Dog breath: Pet oxygen breathing masks donated to local fire departments

Fire department staff from Marco and Isles of Capri join Fiora, Council Chairman Jerry Gibson's dog, along with Jill McKee of Invisible Fence of Southwest Florida and her dog Jack Thursday morning at Mackle Park. Lance Shearer/Eagle Correspondent

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Fire department staff from Marco and Isles of Capri join Fiora, Council Chairman Jerry Gibson's dog, along with Jill McKee of Invisible Fence of Southwest Florida and her dog Jack Thursday morning at Mackle Park. Lance Shearer/Eagle Correspondent

In the event of an emergency, firefighters want to save your family members – all of them. That includes not only the two-legged, or human variety, but also your pets.

Now, a dog-centered Southwest Florida business has stepped up to help emergency responders keep pets alive in case of a fire, heat stroke or drowning emergency. Invisible Fence of Southwest Florida donated nine pet oxygen mask kits to the Marco Island and Isles of Capri fire departments, at a ceremony Thursday morning at Canine Cove within Mackle Park.

Jill McKee, owner of the Invisible Fence franchise, used City Council Chairman Jerry Gibson’s Cane Corso, Fiora, to demonstrate how the oxygen masks works on a variety of dogs and other pet animals, while Gibson, who bears a strong resemblance, looked on approvingly.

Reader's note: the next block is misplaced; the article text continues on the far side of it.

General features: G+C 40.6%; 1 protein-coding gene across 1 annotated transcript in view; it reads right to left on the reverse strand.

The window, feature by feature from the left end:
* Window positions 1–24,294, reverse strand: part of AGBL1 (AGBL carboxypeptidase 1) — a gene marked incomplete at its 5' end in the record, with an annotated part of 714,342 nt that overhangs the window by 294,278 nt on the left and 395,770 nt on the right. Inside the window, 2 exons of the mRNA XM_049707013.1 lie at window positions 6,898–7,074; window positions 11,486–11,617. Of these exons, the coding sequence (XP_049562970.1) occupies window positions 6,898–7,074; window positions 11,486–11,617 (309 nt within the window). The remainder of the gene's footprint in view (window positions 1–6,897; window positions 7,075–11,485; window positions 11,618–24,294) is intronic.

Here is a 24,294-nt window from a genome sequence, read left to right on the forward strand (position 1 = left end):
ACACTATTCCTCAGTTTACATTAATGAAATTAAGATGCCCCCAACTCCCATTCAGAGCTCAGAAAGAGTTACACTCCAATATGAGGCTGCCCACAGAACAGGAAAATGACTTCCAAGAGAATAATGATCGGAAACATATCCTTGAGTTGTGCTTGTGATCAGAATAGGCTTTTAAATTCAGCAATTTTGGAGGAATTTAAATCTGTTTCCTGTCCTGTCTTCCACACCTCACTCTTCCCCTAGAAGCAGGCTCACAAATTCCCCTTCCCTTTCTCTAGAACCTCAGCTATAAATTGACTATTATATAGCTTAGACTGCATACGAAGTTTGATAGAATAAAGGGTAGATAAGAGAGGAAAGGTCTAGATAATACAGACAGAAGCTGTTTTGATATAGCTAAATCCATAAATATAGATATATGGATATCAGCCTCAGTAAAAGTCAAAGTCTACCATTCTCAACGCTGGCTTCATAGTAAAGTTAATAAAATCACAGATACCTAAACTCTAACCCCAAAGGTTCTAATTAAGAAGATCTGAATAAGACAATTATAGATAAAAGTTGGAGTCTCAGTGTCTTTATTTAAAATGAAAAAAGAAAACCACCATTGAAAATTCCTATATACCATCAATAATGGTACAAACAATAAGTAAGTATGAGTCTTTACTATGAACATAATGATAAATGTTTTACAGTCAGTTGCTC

“You can see how well it fits a variety of muzzles,” said McKee. “Each kit comes with three different size masks, to handle different animals.”

Isles of Capri Fire/Rescue Captain Tom Purcell said the three kits his department received would be on their trucks, and also on the department’s fireboat. For pet owners, the safety of their pets is crucial, he said.

“To most families that have pets, they’re like their children. We don’t overlook them at all when we go out. We deal with residents with dogs on Keewaydin Island,” he said. “It helps greatly to have a mask designed for dogs.”

Fiora was a cooperative, even enthusiastic demonstration patient, although she kept looking to see if any more treats would be forthcoming. McKee pointed out that typically, when the masks are used, the animal starts out unconscious, or at least too weak to move.

“It’s not only about fires and smoke inhalation,” although that is the most common use for the equipment, which attaches to the standard oxygen tanks the emergency vehicles carry, said Marco Fire/Rescue Deputy Chief Chris Byrne. “Dogs fall into canals, and swim themselves into exhaustion. We get them out, and need to transport them.”

And, said Byrne, it’s not just dogs.

“You gotta be open. There are cats, ferrets, birds – just think of all the unusual pets people have in their homes.”

Invisible Fence has donated 23 of the kits, which cost about $100 apiece, to a total of five local fire departments, said McKee, including the City of Naples, East Naples, and Estero fire districts.

“We want to get these to every department,” she said. Locally, an iguana was rescued with the mask, and in Gainesville, five dogs were saved by using the equipment, said McKee.

Gibson and Fiora headed out, but not before the councilman put in a pitch for the city’s dog park, which he said has become a model for several others in Collier County.

To learn more about Project Breathe visit www.invisiblefence.com/O2 or call Jill McKee at (239) 498-2742.

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